Do Non-Profit Organizations Need Public Relations?

Nonprofit organizations rely on public relations and other marketing communications for a variety of benefits that go beyond soliciting direct financial support. The more positive an image a nonprofit can cultivate, the more opportunities it will have to achieve its mission and goals. Knowing how an coordinated public relations campaign can help your nonprofit will help you make better decisions regarding getting the word out on your organization.


When a nonprofit has a positive public image, people are more willing to donate their time. Many nonprofits require volunteer help to continue their operations and meet their goals. This can include donation of expert services such as marketing, graphic design, accounting or website development. It also includes unskilled labor, such as parking attendants and ushers at events, volunteers to stuff envelopes and supporters to work registration tables and booths at events.


If the goal of a nonprofit is to get the public to act in specific ways, public relations helps the organization get the word out about specific issues. This might include a charity that fights child obesity placing articles in newspapers and magazines that teach parents how to help their children eat healthier. Public relations activities might include a breast cancer organization generating TV and radio interviews that educate women how, when and why to get breast examinations. A continuing educational PR campaign can also help a nonprofit meet its purpose in the eyes of the U.S. Internal Revenue Service, which grants or removes tax-exempt status from nonprofits. If a nonprofit is a trade association, educational campaigns help generate membership registrations and attendance at conferences, trade shows and meetings.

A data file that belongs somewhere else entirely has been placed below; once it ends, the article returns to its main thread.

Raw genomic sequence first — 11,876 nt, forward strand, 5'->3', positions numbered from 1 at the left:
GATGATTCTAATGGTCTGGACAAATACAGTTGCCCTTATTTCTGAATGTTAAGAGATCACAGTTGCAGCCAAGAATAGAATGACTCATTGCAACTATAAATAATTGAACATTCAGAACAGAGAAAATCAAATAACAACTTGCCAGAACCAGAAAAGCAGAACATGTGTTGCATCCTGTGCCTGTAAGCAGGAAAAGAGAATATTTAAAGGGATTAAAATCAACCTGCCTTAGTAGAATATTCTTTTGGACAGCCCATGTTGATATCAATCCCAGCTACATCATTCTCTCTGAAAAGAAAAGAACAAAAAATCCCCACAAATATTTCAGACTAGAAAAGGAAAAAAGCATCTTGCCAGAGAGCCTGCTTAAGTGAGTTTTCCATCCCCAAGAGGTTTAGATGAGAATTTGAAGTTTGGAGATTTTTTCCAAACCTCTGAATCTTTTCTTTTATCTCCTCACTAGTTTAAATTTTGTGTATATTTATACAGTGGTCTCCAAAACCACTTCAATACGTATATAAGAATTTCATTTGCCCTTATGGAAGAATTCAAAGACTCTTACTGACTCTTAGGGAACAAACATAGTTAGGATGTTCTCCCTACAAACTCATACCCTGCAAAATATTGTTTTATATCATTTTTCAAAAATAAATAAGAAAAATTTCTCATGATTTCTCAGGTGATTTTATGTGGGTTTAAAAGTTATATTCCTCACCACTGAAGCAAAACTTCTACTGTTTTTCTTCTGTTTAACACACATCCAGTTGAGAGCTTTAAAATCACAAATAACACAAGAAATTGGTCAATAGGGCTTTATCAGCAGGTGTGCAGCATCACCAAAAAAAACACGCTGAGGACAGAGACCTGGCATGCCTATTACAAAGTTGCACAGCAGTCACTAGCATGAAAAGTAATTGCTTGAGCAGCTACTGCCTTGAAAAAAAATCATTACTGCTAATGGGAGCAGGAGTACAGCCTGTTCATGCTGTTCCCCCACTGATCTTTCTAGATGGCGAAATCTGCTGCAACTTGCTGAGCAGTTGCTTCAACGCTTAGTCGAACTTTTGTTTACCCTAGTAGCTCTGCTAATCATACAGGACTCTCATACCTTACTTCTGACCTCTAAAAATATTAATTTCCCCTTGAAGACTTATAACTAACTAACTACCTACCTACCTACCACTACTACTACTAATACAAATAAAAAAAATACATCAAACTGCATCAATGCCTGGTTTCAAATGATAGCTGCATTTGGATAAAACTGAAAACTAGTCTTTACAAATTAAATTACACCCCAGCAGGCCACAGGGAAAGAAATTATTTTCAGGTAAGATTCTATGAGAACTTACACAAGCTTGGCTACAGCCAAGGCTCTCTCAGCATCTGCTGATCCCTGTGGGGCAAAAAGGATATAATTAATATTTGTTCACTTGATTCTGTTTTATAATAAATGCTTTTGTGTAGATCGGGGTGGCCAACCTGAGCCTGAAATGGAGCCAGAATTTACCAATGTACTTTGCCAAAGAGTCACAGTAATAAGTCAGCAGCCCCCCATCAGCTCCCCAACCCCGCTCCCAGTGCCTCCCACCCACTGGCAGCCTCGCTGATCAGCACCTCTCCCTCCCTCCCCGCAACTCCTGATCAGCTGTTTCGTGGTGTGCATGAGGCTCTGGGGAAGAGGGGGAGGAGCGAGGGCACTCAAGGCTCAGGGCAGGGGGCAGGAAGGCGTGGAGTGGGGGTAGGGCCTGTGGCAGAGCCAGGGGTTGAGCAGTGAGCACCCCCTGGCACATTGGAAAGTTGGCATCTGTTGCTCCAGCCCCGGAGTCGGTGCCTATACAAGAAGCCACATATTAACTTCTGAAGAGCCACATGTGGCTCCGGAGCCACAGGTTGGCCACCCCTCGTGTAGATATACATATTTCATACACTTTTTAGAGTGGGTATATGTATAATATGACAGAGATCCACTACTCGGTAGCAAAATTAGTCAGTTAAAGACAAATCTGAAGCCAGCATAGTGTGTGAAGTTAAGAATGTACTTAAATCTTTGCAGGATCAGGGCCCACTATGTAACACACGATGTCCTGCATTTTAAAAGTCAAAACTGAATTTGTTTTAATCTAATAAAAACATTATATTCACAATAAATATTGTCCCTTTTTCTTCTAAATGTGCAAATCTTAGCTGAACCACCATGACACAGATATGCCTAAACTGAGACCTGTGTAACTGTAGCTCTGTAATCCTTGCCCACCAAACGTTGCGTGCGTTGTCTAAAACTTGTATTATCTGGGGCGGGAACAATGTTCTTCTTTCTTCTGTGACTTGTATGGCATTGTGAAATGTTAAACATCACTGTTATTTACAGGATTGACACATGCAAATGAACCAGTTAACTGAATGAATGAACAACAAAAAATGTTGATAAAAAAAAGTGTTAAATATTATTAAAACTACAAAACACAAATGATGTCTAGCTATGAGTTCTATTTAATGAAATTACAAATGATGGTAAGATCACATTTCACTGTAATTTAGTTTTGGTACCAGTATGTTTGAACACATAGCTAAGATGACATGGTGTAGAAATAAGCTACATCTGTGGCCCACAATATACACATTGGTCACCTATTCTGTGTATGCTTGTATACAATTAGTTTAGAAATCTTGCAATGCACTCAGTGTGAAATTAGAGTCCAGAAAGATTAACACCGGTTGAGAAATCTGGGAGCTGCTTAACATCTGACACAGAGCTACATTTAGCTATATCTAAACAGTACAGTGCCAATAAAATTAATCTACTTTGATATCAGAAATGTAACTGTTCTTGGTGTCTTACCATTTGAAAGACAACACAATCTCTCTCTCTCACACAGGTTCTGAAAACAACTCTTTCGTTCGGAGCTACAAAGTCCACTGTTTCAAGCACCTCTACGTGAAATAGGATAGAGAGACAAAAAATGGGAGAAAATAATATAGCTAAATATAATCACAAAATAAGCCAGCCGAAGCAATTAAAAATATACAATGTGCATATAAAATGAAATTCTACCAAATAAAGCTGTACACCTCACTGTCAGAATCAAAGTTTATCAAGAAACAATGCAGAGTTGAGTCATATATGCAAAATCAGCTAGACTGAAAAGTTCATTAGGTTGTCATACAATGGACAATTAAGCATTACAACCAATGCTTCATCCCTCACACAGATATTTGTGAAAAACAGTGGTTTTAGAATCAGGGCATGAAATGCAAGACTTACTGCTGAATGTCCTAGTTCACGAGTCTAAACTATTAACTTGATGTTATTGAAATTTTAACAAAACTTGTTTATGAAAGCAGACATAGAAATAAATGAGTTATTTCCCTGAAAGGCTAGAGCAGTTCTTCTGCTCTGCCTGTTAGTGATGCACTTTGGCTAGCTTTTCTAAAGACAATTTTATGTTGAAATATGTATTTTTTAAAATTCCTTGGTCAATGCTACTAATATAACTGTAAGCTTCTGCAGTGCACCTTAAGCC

A nonprofit can increase its fundraising and in-kind donation generation by cultivating a positive public image and by promoting its successes. When people see that their donations are used for specific, positive purposes, they are more likely to donate. In addition to individual and corporate monetary donations, a nonprofit can generate donations of goods and services, such as used clothing, canned goods, printing, office furniture, computers and other items it can use or sell.


The goals of a nonprofit can often be enhanced through legislation. A nonprofit that targets a specific disease or condition can increase the chances that state legislatures or the U.S. Congress will increase funding for that disease or condition if they are influenced by positive public relations. Nonprofits that aren’t allowed to directly lobby legislators can educate politicians by putting them on their mailing lists to receive their newsletters. When politicians see news stories about a nonprofit’s activities, it can motivate them to act or vote in support of the organization’s mission.

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